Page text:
The protesters have concentrated on racism, while political leaders, including Bayit Yehudi (Jewish Home) chairman Naftali Bennett, have hitched a ride on the “race card” rather than pursuing the opportunity to demand massive reform in the police force.
The plagues of racism and violence against police, as well as police violence against civilians, elicited an immediate response from Prime Minister Netanyahu.
He is meeting Monday with Ethiopian community representatives, soldier Damas Pakada who was filmed being beaten by the policemen. Police Commissioner Yohanan Danino, and representatives of the Public Security, Social Affairs and Social Services, Aliyah and Immigrant Absorption, and Interior ministries.
They will make statements announcing funding for projects aimed at the Ethiopian community and will ignore police brutality.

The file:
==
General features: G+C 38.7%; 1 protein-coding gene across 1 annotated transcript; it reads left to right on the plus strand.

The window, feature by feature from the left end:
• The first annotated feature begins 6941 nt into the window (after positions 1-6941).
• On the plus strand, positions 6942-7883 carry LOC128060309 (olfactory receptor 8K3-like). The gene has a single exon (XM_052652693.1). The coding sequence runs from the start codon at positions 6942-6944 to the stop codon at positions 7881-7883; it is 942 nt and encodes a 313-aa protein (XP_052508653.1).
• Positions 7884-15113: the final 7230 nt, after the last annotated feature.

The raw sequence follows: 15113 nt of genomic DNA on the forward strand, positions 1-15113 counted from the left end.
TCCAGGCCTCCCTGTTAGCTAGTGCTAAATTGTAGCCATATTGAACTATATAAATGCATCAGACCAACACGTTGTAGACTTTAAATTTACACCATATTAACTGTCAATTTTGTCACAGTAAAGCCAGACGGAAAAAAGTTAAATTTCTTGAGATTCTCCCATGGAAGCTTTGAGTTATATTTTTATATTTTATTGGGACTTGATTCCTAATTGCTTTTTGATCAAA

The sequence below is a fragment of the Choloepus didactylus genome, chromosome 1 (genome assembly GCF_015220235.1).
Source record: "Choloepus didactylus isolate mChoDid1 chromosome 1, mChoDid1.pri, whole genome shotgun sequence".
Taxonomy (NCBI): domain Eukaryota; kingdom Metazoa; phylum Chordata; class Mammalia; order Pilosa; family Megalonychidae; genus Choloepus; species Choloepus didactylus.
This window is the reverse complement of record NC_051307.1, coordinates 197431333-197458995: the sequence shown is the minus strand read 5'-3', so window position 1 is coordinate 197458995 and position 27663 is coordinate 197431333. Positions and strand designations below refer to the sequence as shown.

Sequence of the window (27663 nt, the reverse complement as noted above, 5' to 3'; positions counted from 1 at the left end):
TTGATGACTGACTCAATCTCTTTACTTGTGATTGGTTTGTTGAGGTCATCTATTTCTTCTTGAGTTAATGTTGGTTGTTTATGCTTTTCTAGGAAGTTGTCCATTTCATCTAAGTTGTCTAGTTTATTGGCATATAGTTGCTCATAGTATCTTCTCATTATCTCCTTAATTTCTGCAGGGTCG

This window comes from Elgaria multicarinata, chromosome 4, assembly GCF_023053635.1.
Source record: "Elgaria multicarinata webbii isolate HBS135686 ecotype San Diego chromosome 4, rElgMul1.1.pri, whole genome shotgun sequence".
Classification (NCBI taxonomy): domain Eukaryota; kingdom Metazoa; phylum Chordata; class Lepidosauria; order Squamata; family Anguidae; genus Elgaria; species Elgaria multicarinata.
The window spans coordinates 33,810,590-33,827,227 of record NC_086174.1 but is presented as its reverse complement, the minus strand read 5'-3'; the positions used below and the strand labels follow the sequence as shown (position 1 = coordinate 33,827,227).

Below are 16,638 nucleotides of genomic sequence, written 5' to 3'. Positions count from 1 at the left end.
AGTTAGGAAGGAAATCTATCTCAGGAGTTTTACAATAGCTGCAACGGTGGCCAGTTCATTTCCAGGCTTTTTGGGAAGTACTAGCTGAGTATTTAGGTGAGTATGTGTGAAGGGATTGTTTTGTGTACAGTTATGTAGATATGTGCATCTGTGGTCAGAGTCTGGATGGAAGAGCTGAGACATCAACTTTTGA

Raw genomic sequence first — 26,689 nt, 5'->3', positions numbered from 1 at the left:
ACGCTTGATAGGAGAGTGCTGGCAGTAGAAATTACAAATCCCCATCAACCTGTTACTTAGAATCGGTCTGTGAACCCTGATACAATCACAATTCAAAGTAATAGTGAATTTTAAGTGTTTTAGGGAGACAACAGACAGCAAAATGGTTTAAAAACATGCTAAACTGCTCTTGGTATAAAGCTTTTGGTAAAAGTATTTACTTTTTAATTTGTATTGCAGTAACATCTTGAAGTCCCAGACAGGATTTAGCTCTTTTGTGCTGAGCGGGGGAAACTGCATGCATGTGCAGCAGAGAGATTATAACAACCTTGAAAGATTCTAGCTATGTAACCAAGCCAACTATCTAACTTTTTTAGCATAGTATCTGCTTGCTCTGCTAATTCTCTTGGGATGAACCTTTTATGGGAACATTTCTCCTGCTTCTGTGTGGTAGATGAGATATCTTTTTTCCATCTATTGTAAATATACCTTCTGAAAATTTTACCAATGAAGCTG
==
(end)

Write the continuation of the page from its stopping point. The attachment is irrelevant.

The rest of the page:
The new protest movement is continuing Monday morning with a march in Jerusalem. Travelers are advised that major arteries, including Sderot Herzl, Rabin, Shazar, Ben Tzvi and Ruppin are closed as of 11 a.m.
The U.S. Embassy yesterday warned citizens that protests that are “intended to be peaceful can turn confrontational and escalate into violence” and advised, “You should avoid areas of demonstrations, and exercise caution if in the vicinity of any large gatherings, protests, or demonstrations.”
Below, an Ethiopian protester tells Channel 2, in Hebrew, that outside inciters turned the peaceful march into a violent riot.
Shas’ demand to lock out Bennett from the religious court is forcing a last-minute coalition showdown.
Shas leader Aryeh Deri has refused to allow the Bayit Yehudi (Jewish Home) the post as Deputy Religious Affairs Minister, leaving party chairman Naftali Bennett and Prime Minister Binyamin Netanyahu with a last-minute showdown to form a coalition government.
Without Bennett, Netanyahu has only 61 Knesset Members unless he can come to terms with Yisrael Beiteinu Avigdor Lieberman. As it stands now, he has only the minimum needed for a new government, but that number is too fragile to keep a coalition from falling apart.